Quebec's Environmental Review Board (BAPE) is not approving the Caisse de Depot's plan to build a light rail transit system in Montreal.

In a report released Friday afternoon the BAPE raises multiple questions about the $5.9 billion project.

The board says the Caisse has failed to examine the environmental impact of the line, doesn't explain where the funding is coming from, and does not explain the impact it would have on existing public transit systems.

In particular, the board points out documentation on natural habitats is missing, which means necessary studies have not been done.

The board also wants to know exactly how the project is being financed.

When the Caisse proposed the project it said it was willing to put forward $3 billion if the provincial and federal government provided the rest of the necessary funding. But it's never been clear who would collect profits or pay for shortfalls of the train line.

Documentation on the REM also fails to indicate how the project would get people to switch to public transit, or how much tickets would cost.

Several critics have pointed out that estimates for how many people would use the REM don't indicate it will have a significant increase in the number of people using public transit.

Later examinations showed the REM line would take over the rail line currently used by the Montreal-Deux Montagnes train line, and a portion of the Mascouche railway.

VIA's plan for high-speed rail in Montreal would also be thwarted by the REM.

More than 30 homes would also have to be expropriated.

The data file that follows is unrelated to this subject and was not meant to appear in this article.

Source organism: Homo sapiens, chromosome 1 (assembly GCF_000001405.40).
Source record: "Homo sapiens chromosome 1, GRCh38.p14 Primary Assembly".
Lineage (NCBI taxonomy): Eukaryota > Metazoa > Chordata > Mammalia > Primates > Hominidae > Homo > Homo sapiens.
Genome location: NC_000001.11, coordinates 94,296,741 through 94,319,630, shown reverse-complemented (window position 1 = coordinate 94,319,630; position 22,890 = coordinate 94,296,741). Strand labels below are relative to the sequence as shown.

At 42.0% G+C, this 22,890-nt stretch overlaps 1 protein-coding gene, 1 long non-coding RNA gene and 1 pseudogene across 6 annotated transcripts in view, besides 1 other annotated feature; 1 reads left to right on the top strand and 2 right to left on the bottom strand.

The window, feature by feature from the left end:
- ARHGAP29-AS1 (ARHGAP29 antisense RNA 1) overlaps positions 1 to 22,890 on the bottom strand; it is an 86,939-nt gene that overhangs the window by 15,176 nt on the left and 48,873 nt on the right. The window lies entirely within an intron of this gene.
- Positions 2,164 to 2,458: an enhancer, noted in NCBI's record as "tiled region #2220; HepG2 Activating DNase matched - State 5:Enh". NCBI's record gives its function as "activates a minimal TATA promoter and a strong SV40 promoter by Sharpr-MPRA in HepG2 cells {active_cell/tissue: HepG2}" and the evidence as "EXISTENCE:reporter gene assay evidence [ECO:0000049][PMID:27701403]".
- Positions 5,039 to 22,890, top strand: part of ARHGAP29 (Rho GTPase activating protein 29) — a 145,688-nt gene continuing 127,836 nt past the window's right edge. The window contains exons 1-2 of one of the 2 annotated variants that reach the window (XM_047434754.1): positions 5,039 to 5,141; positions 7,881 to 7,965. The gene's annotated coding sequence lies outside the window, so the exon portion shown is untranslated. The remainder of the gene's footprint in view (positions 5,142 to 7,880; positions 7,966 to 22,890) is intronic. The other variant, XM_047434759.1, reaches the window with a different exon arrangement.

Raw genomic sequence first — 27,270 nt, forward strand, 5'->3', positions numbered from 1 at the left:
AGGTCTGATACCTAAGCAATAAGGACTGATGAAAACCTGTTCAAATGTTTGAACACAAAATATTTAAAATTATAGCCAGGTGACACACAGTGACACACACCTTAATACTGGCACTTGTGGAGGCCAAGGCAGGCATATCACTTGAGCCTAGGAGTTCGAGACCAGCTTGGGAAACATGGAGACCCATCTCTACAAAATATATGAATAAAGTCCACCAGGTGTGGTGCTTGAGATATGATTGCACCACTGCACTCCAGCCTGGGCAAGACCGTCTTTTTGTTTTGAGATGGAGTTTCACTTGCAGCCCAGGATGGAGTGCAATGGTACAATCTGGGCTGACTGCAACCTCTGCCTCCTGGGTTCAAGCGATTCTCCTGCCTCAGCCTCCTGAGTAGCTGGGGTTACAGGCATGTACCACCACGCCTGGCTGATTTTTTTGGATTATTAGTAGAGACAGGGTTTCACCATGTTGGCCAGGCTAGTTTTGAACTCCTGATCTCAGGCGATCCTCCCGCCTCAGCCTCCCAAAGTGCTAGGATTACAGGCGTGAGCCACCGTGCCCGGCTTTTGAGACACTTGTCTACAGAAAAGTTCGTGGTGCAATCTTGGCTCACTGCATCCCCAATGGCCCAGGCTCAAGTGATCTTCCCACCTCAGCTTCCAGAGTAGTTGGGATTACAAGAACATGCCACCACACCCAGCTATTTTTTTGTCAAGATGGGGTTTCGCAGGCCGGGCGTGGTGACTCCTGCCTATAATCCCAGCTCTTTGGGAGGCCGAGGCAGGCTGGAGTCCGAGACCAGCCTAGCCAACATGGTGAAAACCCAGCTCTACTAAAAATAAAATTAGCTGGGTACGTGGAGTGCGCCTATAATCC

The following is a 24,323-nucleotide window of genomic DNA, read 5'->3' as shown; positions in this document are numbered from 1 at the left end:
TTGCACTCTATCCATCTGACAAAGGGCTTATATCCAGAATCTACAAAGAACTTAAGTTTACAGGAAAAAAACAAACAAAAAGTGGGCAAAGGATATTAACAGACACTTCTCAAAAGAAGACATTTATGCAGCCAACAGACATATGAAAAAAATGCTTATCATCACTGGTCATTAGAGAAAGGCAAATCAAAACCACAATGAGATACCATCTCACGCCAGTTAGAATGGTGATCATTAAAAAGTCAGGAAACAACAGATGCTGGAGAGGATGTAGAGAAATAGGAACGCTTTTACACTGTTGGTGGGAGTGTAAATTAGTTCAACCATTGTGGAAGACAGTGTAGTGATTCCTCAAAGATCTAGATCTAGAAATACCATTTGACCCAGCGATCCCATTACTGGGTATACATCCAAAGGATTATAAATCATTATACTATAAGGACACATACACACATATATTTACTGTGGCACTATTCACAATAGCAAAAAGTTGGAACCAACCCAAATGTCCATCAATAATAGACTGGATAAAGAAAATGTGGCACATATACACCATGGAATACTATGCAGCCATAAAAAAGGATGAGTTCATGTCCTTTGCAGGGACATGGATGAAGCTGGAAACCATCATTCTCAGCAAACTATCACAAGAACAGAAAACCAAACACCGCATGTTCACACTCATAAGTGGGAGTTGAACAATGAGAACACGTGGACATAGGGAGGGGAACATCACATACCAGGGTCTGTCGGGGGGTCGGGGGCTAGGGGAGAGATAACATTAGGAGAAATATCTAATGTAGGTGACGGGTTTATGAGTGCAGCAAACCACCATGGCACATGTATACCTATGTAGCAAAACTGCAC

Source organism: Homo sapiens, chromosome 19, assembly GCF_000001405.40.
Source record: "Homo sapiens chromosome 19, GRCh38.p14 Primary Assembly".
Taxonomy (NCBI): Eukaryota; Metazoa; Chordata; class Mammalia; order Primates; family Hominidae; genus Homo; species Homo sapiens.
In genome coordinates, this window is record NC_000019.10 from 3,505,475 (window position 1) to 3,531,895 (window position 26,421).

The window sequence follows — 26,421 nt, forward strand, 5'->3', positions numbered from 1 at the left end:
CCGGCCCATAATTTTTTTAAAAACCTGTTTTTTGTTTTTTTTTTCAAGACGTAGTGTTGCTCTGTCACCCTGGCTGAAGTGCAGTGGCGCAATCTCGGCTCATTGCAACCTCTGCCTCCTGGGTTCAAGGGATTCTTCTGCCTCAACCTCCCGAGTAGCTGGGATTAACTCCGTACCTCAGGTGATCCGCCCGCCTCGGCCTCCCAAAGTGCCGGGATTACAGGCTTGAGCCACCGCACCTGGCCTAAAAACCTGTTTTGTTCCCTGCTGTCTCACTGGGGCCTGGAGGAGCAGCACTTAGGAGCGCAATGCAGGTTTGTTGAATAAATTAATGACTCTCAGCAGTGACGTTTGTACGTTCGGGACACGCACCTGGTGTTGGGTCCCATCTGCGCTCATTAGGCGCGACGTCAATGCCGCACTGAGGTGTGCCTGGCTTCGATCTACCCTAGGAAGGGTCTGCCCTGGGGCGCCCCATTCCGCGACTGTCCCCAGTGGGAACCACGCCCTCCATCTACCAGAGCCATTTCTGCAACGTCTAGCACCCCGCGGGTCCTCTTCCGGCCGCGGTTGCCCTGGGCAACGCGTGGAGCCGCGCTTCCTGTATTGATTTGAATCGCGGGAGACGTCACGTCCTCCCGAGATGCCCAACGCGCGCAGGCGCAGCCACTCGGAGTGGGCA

Government insists REM will proceed

Regardless of the environmental concerns, Premier Philippe Couillard said the light rail project will proceed.

Couillard has not read the report but said the Environmental Review Board had no power to stop the project, no matter what questions were raised.

He did say it was possible there would be adjustments to the proposed rail line.

That was a viewpoint echoed by Quebec's Transport Minister Laurent Lessard, who also had not looked at the full report.

"Understand I have not had the time to look at his yet, but this is a project that will proceed," said Lessard.

The Conseil du Patronat echoed the Transportation Minister, saying the project was too important to the economy to allow it to be stopped.

Jean-Claude Gobé, leader of the opposition in Laval, had the same sentiments.

A spokesperson for Environment Minister David Heurtel said he won't be commenting until he has more time to study the report.

Meanwhile Parti Quebecois Transportation critic Alain Therrien is denouncing what he calls the government's lack of transparency.